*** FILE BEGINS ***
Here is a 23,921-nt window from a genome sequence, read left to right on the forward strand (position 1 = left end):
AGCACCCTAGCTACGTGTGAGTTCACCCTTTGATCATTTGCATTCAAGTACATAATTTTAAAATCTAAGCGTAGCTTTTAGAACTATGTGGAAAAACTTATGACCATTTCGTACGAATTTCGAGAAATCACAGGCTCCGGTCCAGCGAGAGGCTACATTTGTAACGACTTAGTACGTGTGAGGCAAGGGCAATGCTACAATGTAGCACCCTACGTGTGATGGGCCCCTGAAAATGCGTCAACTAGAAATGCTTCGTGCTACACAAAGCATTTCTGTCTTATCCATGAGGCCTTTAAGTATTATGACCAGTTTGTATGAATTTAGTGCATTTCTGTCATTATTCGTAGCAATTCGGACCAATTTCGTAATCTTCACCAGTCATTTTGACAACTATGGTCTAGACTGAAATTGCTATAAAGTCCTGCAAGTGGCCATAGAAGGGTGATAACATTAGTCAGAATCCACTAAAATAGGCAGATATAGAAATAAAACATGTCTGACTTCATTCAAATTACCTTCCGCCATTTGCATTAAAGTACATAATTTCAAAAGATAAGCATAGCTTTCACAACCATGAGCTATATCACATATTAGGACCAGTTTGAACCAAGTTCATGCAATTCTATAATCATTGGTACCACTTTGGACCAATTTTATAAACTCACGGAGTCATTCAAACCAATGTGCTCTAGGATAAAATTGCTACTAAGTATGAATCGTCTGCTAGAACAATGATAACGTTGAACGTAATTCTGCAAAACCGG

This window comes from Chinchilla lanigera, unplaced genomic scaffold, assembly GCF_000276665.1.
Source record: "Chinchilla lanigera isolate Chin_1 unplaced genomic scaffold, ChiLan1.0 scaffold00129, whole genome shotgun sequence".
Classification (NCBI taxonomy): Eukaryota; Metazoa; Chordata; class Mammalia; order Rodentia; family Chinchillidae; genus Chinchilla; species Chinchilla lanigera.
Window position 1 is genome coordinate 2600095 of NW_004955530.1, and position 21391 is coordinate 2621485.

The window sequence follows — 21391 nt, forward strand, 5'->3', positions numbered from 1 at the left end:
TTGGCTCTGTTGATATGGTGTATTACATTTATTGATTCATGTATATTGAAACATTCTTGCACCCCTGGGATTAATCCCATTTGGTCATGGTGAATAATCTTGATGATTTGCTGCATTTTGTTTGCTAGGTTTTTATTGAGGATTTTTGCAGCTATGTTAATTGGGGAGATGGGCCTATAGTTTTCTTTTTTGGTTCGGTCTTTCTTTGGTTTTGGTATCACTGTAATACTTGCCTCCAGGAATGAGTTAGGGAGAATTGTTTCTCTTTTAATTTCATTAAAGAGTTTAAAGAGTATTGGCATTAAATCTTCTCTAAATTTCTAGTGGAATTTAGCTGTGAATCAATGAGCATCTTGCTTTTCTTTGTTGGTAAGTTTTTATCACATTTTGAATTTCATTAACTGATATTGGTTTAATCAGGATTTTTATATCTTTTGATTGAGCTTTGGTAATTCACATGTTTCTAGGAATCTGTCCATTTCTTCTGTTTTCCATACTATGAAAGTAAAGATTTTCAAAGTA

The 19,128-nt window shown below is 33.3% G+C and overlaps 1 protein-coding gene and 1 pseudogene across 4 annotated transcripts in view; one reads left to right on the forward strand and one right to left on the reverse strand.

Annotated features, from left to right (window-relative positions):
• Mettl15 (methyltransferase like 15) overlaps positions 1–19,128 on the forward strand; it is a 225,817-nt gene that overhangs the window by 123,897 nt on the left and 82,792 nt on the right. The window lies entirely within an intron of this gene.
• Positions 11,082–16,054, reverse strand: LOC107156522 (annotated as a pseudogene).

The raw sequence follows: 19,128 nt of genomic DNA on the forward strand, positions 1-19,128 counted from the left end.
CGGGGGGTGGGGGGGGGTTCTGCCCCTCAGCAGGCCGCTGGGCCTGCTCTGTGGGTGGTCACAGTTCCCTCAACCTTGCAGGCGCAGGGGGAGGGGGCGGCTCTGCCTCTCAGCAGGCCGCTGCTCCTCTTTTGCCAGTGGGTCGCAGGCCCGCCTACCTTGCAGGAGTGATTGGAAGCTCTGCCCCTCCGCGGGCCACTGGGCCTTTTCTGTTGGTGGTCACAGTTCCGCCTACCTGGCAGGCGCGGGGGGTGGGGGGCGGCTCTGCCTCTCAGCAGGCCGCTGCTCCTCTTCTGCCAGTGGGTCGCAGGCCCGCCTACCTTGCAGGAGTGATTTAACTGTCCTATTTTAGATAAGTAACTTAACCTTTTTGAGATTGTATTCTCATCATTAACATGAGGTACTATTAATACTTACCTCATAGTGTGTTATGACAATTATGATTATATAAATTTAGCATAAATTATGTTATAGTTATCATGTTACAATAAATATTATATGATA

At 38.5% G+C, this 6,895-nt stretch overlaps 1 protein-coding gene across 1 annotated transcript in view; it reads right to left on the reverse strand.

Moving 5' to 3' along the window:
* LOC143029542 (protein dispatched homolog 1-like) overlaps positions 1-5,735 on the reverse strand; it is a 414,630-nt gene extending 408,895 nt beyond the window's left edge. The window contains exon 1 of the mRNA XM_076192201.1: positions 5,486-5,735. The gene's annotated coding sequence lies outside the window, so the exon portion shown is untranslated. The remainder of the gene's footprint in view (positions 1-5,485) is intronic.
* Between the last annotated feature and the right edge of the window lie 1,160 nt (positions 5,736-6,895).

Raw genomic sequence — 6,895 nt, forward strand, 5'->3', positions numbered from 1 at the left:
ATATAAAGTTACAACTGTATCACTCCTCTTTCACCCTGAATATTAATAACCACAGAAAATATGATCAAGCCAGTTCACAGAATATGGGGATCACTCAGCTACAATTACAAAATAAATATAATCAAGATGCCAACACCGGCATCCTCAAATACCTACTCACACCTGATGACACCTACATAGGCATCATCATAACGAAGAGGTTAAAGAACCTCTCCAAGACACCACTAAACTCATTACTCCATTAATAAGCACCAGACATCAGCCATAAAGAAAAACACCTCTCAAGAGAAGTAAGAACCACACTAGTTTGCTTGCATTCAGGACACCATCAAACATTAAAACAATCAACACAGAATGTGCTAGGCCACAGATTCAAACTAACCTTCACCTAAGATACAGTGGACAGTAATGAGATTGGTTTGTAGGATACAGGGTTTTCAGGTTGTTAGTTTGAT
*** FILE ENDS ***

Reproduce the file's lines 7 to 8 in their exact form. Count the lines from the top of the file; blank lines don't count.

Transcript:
The window sequence follows — 21391 nt, forward strand, 5'->3', positions numbered from 1 at the left end:
TTGGCTCTGTTGATATGGTGTATTACATTTATTGATTCATGTATATTGAAACATTCTTGCACCCCTGGGATTAATCCCATTTGGTCATGGTGAATAATCTTGATGATTTGCTGCATTTTGTTTGCTAGGTTTTTATTGAGGATTTTTGCAGCTATGTTAATTGGGGAGATGGGCCTATAGTTTTCTTTTTTGGTTCGGTCTTTCTTTGGTTTTGGTATCACTGTAATACTTGCCTCCAGGAATGAGTTAGGGAGAATTGTTTCTCTTTTAATTTCATTAAAGAGTTTAAAGAGTATTGGCATTAAATCTTCTCTAAATTTCTAGTGGAATTTAGCTGTGAATCAATGAGCATCTTGCTTTTCTTTGTTGGTAAGTTTTTATCACATTTTGAATTTCATTAACTGATATTGGTTTAATCAGGATTTTTATATCTTTTGATTGAGCTTTGGTAATTCACATGTTTCTAGGAATCTGTCCATTTCTTCTGTTTTCCATACTATGAAAGTAAAGATTTTCAAAGTA